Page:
The newest bright and shiny object at the center of social network news is undoubtedly Quora, which is a question and answer network that reached 164,00 unique visitors in December (and likely doubled in January). But all that might be for naught.
According to TechCrunch, Quora wants to develop an algorithm to measure online rank and user quality. Good luck with that. It's a mistake.
While algorithms can be useful, they also diminish the overall quality and value of any network where they are applied. Google understands this about human interaction. It's one of the reasons the popular search engine recently announced a harder look at search engine spam, beyond the changes that took place last May.
Much like photons and electrons in quantum mechanics, people behave differently when they are measured.
If you are familiar with quantum mechanics or wave-particle duality or the uncertainty principle, you already know they behave differently when they are observed and/or measured. People behave differently when they are observed and/or measured too.
And, the more people know about how they are measured, the more likely they will be influenced by the measurement. Even one of the first scoring systems widely adopted by marketers influenced their behavior as participants. As soon as Todd And's Power 150 was adopted, participants focused on improving the measures. Back then, it included things like Google Page Rank, Bloglines, and Technorati.
Since the so-called Power 150 move over to Advertising Age in 2007, it has undergone several overhauls, some good and some not so good. The new measures now include PostRank, Yahoo InLinks, Alexa Points, and Collective Intellect.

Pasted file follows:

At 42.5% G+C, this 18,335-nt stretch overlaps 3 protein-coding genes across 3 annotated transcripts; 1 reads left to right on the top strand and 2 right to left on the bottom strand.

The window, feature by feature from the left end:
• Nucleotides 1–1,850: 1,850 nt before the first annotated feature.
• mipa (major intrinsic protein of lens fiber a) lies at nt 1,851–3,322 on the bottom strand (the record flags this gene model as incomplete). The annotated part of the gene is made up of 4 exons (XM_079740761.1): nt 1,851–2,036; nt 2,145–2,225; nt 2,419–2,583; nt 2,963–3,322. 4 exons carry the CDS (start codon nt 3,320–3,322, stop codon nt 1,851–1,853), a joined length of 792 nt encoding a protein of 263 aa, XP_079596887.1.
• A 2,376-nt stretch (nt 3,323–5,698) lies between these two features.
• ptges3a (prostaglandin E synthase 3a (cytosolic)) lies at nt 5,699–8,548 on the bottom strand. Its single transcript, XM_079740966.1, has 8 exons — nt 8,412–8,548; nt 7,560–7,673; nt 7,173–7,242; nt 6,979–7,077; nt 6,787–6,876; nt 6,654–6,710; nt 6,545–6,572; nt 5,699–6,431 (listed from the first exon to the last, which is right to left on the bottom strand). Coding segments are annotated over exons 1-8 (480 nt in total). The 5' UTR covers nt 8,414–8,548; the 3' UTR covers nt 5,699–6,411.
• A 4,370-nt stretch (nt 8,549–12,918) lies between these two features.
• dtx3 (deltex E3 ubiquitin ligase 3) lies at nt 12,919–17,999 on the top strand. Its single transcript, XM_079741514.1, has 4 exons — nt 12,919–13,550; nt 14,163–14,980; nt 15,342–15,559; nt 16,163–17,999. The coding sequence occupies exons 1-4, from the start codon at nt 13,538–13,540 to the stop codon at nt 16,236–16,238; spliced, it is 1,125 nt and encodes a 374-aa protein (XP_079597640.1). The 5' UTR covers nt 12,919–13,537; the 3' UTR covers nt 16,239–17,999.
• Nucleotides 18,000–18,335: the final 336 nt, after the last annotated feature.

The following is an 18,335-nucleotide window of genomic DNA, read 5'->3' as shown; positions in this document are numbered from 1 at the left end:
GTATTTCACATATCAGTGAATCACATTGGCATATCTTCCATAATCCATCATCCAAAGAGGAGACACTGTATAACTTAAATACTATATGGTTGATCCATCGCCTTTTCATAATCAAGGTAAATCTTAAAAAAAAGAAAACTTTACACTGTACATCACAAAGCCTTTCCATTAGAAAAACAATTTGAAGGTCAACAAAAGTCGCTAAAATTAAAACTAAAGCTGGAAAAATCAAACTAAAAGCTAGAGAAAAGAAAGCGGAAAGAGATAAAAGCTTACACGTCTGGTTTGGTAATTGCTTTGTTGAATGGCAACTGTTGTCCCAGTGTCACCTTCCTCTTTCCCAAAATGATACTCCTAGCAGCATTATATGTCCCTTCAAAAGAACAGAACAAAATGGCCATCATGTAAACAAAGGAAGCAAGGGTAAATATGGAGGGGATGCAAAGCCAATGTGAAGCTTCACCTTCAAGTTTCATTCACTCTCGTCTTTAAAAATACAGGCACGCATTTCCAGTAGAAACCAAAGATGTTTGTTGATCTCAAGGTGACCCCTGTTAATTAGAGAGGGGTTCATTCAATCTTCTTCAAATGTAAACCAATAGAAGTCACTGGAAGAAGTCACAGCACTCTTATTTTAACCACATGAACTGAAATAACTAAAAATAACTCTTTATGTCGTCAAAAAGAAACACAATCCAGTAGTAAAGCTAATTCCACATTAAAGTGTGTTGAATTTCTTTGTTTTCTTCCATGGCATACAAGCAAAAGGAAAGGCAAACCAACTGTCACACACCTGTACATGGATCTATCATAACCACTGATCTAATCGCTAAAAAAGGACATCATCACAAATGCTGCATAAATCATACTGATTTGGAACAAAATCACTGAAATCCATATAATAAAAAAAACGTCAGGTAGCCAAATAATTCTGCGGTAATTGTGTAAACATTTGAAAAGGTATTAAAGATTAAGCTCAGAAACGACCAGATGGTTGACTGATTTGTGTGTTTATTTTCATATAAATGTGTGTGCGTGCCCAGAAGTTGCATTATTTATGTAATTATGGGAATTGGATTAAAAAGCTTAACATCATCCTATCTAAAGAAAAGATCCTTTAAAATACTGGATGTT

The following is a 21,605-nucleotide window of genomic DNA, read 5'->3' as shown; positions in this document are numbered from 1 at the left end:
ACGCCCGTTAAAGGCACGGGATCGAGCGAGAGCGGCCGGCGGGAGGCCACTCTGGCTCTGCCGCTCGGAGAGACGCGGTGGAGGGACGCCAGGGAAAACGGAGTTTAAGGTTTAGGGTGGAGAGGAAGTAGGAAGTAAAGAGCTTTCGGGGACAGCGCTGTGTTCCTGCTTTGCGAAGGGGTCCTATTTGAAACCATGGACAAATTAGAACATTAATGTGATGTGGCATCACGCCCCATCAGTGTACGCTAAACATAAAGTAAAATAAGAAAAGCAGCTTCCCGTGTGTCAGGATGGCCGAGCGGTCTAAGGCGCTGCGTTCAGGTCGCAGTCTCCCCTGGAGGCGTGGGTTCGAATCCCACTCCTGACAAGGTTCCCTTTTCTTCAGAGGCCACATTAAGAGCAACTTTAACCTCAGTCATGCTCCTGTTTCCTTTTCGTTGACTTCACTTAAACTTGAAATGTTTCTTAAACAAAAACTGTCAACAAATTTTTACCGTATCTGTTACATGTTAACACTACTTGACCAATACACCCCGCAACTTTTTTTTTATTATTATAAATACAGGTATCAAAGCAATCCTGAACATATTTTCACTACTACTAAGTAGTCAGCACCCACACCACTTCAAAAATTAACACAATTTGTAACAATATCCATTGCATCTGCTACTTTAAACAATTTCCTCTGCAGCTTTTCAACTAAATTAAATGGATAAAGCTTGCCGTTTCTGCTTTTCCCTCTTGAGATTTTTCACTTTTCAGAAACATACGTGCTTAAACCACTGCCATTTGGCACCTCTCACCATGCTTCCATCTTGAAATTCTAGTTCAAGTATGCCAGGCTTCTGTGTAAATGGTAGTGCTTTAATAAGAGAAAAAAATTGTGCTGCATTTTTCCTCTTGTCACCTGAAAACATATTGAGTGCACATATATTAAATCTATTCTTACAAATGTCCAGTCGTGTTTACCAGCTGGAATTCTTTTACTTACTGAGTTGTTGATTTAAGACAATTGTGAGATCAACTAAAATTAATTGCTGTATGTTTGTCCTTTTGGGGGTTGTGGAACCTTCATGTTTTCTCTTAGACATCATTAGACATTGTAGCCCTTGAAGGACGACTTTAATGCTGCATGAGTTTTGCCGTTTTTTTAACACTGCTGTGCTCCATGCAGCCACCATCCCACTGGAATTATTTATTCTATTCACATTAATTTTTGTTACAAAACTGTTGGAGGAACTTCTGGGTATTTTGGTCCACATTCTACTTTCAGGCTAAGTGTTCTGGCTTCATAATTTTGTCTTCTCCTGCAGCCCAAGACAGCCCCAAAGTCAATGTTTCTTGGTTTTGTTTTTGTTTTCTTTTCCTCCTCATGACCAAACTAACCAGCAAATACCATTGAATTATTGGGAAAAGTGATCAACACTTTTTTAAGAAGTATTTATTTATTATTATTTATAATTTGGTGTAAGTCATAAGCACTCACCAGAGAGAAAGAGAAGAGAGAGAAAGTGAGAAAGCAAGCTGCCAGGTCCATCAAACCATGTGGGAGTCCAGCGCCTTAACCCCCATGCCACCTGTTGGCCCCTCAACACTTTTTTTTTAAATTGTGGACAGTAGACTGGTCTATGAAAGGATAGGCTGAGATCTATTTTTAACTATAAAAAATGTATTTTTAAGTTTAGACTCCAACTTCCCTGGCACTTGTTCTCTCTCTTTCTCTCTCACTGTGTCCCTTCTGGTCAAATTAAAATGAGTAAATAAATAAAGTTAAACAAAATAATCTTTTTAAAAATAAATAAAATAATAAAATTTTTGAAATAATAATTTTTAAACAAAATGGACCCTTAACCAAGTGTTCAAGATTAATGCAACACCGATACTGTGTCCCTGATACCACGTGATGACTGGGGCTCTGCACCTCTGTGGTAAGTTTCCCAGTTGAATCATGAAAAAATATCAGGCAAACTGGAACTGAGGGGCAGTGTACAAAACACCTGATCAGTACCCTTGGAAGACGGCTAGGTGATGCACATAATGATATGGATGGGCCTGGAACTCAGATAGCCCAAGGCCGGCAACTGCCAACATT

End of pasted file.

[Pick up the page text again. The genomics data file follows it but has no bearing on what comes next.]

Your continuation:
Throughout all those changes, an interesting phenomenon occurred with every addition and deletion: The usual list leaders would tumble down, sometimes as many as 30 places, before rising back up to their relative places. It's no secret why this occurred. It demonstrates a tactical shift in which measurements the list leaders concentrated tactical efforts.
The same phenomenon is occurring on Twitter. As Klout is adopted, participants adjust to accommodate the new measure of incentivized frequency because more tweets equal more Klout.
It also equals more spam, more auto messaging systems, more paid and fake followers, more conformity to popular opinion, and more time on the platform. Mike Judge already predicted the outcome of this path.
Why adding algorithms to networks changes the nature of the networks.
Quora originally started as a network where people ask and answer questions. The primary objective was to create a database of information. As such, the participants mostly attempted to provide the best possible answer to the specific questions being asked.
As Quora adopts a ranking system, the objective will fundamentally change. Instead of answering a few questions by providing the best possible answers, many will be predisposed to answer more questions with whatever information is likely to generate the highest number of up votes. These lead to a fundamentally different answer.
As David Armano, senior vice president at Edelman Digital, pointed out after I questioned his post that placed even more qualitative merit on up votes: Quora isn't a database of information. He defines Quora as a marketplace of opinions.
Coincidentally, the supply of opinions outpaced the demand for the action some years ago. Mostly because, as a commodity, opinions are the only limitless product in a world searching for something increasingly rare. One good idea that works.